Last month, I concluded my second piece on the Metaverse with a statement that law firms are enjoying high demand for services and premium rates right now. But in the long term, professionals in the legal industry will need to work through some strategic issues if they want to embrace more technology.
This month, I’d like to explore a structural issue that may limit the adoption of some technologies in law firms: specifically, lawyer independence, or the requirement that a law firm be owned by lawyers.
There are billions of dollars of venture capital flowing into legal tech, and that warrants some excitement for the prospects of how technology will advance the practice of law. Last year, Clio raised $110 million and was one of several legal technology companies to raise more than $100 million.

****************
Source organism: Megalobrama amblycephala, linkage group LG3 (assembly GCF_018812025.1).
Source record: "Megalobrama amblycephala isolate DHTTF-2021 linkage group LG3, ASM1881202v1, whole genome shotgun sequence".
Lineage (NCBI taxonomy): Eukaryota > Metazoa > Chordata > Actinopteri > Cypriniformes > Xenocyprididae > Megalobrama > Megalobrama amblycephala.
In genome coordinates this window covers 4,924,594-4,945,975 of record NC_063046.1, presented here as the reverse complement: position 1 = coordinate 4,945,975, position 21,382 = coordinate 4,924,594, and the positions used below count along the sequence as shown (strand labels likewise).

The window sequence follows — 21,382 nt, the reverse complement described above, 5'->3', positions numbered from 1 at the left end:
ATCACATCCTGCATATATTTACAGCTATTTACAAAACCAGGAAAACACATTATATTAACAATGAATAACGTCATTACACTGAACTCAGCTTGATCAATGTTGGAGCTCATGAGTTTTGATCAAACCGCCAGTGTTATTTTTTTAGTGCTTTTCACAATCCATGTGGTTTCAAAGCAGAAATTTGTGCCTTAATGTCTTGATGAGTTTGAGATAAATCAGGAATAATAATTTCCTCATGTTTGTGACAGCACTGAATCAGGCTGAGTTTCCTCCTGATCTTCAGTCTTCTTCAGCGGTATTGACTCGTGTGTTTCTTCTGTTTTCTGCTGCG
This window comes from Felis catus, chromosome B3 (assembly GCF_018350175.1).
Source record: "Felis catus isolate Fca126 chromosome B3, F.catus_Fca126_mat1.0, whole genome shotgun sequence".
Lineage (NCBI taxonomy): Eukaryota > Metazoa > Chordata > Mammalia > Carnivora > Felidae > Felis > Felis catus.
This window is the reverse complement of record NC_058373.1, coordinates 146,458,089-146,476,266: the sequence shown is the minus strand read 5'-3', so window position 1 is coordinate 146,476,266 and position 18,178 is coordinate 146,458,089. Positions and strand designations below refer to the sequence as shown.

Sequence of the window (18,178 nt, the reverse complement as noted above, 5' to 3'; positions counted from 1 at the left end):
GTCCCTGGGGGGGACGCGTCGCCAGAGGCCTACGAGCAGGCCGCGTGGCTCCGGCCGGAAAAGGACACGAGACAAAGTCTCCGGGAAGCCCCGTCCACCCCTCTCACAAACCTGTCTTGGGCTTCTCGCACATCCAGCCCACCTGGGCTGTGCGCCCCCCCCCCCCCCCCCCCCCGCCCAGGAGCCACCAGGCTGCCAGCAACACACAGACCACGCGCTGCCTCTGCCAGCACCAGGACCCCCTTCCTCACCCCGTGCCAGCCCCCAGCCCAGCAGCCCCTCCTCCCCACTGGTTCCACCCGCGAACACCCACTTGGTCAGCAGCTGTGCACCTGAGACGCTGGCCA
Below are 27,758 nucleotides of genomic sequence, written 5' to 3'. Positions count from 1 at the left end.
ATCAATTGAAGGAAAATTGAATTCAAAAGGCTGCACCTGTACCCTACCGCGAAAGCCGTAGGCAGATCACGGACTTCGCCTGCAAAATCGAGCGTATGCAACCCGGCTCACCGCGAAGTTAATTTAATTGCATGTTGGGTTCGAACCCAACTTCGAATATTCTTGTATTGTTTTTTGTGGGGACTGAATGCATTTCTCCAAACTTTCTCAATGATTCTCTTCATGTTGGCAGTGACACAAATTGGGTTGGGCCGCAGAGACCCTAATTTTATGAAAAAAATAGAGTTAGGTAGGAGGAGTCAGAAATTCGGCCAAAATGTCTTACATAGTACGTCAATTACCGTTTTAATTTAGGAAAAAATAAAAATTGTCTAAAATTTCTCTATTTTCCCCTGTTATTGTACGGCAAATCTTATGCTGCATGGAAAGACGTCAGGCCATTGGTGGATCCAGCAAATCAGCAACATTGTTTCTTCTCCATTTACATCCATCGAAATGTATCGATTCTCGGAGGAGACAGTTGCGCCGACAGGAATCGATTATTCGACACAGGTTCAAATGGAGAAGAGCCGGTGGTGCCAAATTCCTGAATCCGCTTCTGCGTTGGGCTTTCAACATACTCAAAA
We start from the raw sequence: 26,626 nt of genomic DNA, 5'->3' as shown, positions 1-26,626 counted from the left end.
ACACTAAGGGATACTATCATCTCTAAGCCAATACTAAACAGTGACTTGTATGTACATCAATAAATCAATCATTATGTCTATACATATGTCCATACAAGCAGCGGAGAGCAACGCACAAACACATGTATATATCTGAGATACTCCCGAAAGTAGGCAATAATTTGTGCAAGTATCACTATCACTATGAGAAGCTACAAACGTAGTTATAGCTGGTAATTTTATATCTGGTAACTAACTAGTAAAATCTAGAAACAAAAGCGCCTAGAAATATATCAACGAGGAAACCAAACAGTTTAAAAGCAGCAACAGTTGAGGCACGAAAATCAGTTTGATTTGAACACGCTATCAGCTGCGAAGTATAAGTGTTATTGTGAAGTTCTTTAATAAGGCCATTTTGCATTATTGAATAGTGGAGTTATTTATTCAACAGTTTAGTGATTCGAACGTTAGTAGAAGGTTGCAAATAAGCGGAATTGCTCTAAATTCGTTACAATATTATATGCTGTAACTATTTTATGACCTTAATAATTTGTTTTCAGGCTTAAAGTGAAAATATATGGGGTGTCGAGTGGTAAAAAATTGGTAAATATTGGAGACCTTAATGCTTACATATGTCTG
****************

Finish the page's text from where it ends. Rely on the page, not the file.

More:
However, lawyer independence poses a challenge to legal tech adoption. A law firm can’t accept investment (i.e., ownership) from venture capital in the same way that a legal technology company can because lawyer independence does not allow for that. Law firms will be able to leverage advances in technology that any business can take advantage of (e.g., Microsoft Teams, CRM systems to manage clients, etc.), but cannot benefit from direct investment to build systems that could support the core service of providing legal advice. And since legal technology companies are not lawyers, they can’t build systems that provide legal advice (except for experiments underway in Arizona and Utah).